Arthropods

Bird Anatomy

Goldfish Lab

skinmodelsHuman Anatomy

Introduction to Human Body Systems

Nervous System

Muscular System

Integumentary System

Digestive System

Skeletal System

pond study printablesEcology

Aquatic Science: Spring Pond Studies

Stream Ecology

Forest Ecology

Cycles & Ecosystems – Learn how plants and animals interact with each other and with their environment through these important ecosystem cycles.

Let’s Get Dirty: Soil Horizons & Particle Size – Things to look for in soil are color, texture, structure, depth, and pH. Dig in with these hands-on activities.

What Lives in Our Soil? – Hands-on activity to investigate the life within our local soils

Let’s Get Dirty: Life in the Mud

typesofrocksGeology

Sands from Around the World

The Rock Cycle

Plate Tectonics

Geospheres and Our Earth System

RainbowCandiesChemistry

Rainbow Candies: A Candy Chromotography

Rock Candy Tutorial: What NOT to Do

Polymers Are Cool: 3 Recipes for Middle School

newspaper towersEngineering

Skyscrapers & Wind Velocity

Newspaper Towers & Skyscrapers

Forms of Energy & Simple Motors – Build a simple motor with just wire, a battery, and a magnet

Basics of Electricity – Includes PowerPoint presentation

Forms of Energy: Potential & Kinetic Energy – Wind Powered Cars and Swinging Mass lab activities

 

11 comments on “STEM Club

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  7. This is interesting! Have you ever considered evolving STEM club to STEAM club to include the arts as contexts that connect with STEM or integrate with STEM? If so, why the decision to exclude the arts and keep it STEM instead of STEAM? Just curious about people’s perspectives on STEM or STEAM. Thanks!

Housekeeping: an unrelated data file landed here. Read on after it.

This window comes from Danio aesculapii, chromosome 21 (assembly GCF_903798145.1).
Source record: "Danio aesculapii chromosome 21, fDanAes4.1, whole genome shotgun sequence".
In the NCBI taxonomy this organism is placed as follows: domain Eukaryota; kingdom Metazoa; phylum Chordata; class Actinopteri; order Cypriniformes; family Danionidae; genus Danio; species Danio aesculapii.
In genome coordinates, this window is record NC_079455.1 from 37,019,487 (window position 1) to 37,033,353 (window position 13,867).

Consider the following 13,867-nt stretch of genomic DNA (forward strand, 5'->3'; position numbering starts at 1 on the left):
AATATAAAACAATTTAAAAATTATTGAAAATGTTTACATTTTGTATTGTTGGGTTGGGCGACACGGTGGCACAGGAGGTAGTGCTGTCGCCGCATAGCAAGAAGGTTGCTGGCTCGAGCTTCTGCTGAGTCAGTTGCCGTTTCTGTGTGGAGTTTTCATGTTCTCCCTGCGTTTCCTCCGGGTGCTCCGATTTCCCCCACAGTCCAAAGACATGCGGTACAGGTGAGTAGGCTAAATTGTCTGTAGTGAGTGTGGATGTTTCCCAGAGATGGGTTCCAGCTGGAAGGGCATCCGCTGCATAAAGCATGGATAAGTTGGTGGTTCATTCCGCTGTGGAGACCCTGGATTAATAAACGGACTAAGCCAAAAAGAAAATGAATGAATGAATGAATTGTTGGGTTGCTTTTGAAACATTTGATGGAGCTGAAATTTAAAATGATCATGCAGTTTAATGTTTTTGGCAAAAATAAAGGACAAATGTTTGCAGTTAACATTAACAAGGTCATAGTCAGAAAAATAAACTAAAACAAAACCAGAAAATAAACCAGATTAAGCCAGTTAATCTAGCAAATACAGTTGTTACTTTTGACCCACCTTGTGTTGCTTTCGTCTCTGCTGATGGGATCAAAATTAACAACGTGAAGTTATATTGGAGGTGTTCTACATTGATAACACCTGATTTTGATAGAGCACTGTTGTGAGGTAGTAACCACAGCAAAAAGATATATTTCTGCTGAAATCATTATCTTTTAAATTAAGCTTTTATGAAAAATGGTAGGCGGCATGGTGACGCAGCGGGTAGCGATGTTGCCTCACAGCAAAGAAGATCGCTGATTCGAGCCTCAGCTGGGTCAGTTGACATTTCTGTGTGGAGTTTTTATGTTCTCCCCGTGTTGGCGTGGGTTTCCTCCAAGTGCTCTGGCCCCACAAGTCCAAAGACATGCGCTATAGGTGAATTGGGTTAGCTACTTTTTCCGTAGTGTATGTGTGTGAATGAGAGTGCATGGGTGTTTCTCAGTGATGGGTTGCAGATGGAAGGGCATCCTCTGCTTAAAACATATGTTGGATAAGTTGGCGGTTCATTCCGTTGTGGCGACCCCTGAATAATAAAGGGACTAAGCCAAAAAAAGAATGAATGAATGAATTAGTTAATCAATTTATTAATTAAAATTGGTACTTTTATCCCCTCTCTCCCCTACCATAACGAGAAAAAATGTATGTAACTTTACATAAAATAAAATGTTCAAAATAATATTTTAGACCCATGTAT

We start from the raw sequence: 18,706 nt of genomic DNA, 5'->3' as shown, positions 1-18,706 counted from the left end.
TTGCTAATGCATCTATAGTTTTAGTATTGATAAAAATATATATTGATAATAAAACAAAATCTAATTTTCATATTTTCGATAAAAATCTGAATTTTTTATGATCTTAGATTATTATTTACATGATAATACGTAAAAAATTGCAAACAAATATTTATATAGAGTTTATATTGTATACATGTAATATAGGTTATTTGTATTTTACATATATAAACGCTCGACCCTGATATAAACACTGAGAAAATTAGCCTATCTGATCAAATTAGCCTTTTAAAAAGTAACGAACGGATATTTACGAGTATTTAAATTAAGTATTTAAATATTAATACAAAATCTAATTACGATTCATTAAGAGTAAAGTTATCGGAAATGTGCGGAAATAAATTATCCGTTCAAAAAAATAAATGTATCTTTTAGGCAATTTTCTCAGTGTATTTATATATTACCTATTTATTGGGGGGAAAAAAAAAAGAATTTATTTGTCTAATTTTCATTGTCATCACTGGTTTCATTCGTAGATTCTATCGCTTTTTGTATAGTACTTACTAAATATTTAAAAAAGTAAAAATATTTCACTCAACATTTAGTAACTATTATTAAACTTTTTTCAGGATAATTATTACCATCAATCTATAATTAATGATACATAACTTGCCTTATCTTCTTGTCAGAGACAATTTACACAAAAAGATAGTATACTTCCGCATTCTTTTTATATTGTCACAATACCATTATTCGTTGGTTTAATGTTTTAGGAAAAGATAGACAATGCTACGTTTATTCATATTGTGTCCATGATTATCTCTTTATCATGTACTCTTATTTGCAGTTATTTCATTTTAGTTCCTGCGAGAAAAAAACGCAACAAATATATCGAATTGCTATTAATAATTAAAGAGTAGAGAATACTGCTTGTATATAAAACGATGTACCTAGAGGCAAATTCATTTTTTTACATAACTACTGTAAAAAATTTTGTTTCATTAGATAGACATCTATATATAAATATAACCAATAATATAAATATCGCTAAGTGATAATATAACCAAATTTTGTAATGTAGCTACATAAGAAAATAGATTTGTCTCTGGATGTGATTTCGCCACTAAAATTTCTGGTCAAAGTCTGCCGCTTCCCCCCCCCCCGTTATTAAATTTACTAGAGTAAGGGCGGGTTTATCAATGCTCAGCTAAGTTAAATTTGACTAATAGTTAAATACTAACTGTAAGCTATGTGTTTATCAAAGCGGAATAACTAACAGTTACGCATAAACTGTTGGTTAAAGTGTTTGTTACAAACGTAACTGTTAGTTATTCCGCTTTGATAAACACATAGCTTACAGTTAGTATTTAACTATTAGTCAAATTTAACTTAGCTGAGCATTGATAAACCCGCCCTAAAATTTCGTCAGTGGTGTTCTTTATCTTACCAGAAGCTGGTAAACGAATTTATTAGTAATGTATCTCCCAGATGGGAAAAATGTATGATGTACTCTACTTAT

8. I agree that the arts are equally important in a child’s education. My children have a strong interest in both – my son desires to be a concert pianist and my daughter is already earning income with her skills in a variety of art mediums.

    My university education and work experience is in science and thus it is my strength. Many homeschool families struggle with science education – mostly due to the time required to set up lab activities. I thereby coordinate a science club for local homeschoolers and share the activities in which we engage here in hopes of encouraging others.

    While I understand the desire to evolve STEM into STEAM, the focus of our activities has been on science, technology, engineering, and math. At the middle school and high school, we are also moving towards hands-on inquiry and process skill based learning.

  9. Eva, It’s so great to reconnect with you on your blog. This stuff is amazing! I miss seeing everyone. Hope we can get caught up soon. Pamela

    • Hi Pamela!! Wow .. it has been a few years. I’m sure Bug is keeping you on your toes more than ever now that she’s a preteen. It’s amazing how fast they grow. We miss seeing everyone too – BarCon was so fun!

  10. Pingback: The Evolution of STEM to STEAM: Book Review & Activity Resources